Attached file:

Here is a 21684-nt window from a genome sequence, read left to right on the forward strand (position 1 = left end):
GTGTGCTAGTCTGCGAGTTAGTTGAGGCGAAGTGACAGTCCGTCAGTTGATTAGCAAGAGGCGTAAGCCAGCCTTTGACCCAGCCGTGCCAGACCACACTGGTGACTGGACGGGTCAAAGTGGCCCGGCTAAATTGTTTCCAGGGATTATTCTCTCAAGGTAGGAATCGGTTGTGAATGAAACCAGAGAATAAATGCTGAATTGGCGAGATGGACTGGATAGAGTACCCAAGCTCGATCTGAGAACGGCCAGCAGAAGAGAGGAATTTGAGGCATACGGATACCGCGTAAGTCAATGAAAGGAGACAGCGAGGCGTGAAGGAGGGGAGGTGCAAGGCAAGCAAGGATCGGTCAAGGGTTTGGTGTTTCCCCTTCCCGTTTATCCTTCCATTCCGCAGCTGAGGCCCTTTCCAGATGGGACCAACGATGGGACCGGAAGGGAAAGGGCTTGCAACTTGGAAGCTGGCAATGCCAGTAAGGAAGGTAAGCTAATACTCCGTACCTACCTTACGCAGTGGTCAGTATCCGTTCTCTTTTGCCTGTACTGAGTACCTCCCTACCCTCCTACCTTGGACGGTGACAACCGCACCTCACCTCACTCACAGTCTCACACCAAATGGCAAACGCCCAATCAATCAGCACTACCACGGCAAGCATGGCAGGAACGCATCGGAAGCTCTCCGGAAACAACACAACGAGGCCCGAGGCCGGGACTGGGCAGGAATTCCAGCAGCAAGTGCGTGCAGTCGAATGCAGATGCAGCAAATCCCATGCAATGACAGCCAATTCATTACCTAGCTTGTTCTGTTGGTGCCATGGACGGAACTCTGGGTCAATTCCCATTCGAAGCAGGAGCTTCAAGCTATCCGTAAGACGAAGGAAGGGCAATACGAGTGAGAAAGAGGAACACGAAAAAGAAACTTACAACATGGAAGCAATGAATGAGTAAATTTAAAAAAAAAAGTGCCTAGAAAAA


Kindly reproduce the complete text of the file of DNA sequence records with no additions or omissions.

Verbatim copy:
Here is a 21684-nt window from a genome sequence, read left to right on the forward strand (position 1 = left end):
GTGTGCTAGTCTGCGAGTTAGTTGAGGCGAAGTGACAGTCCGTCAGTTGATTAGCAAGAGGCGTAAGCCAGCCTTTGACCCAGCCGTGCCAGACCACACTGGTGACTGGACGGGTCAAAGTGGCCCGGCTAAATTGTTTCCAGGGATTATTCTCTCAAGGTAGGAATCGGTTGTGAATGAAACCAGAGAATAAATGCTGAATTGGCGAGATGGACTGGATAGAGTACCCAAGCTCGATCTGAGAACGGCCAGCAGAAGAGAGGAATTTGAGGCATACGGATACCGCGTAAGTCAATGAAAGGAGACAGCGAGGCGTGAAGGAGGGGAGGTGCAAGGCAAGCAAGGATCGGTCAAGGGTTTGGTGTTTCCCCTTCCCGTTTATCCTTCCATTCCGCAGCTGAGGCCCTTTCCAGATGGGACCAACGATGGGACCGGAAGGGAAAGGGCTTGCAACTTGGAAGCTGGCAATGCCAGTAAGGAAGGTAAGCTAATACTCCGTACCTACCTTACGCAGTGGTCAGTATCCGTTCTCTTTTGCCTGTACTGAGTACCTCCCTACCCTCCTACCTTGGACGGTGACAACCGCACCTCACCTCACTCACAGTCTCACACCAAATGGCAAACGCCCAATCAATCAGCACTACCACGGCAAGCATGGCAGGAACGCATCGGAAGCTCTCCGGAAACAACACAACGAGGCCCGAGGCCGGGACTGGGCAGGAATTCCAGCAGCAAGTGCGTGCAGTCGAATGCAGATGCAGCAAATCCCATGCAATGACAGCCAATTCATTACCTAGCTTGTTCTGTTGGTGCCATGGACGGAACTCTGGGTCAATTCCCATTCGAAGCAGGAGCTTCAAGCTATCCGTAAGACGAAGGAAGGGCAATACGAGTGAGAAAGAGGAACACGAAAAAGAAACTTACAACATGGAAGCAATGAATGAGTAAATTTAAAAAAAAAAGTGCCTAGAAAAA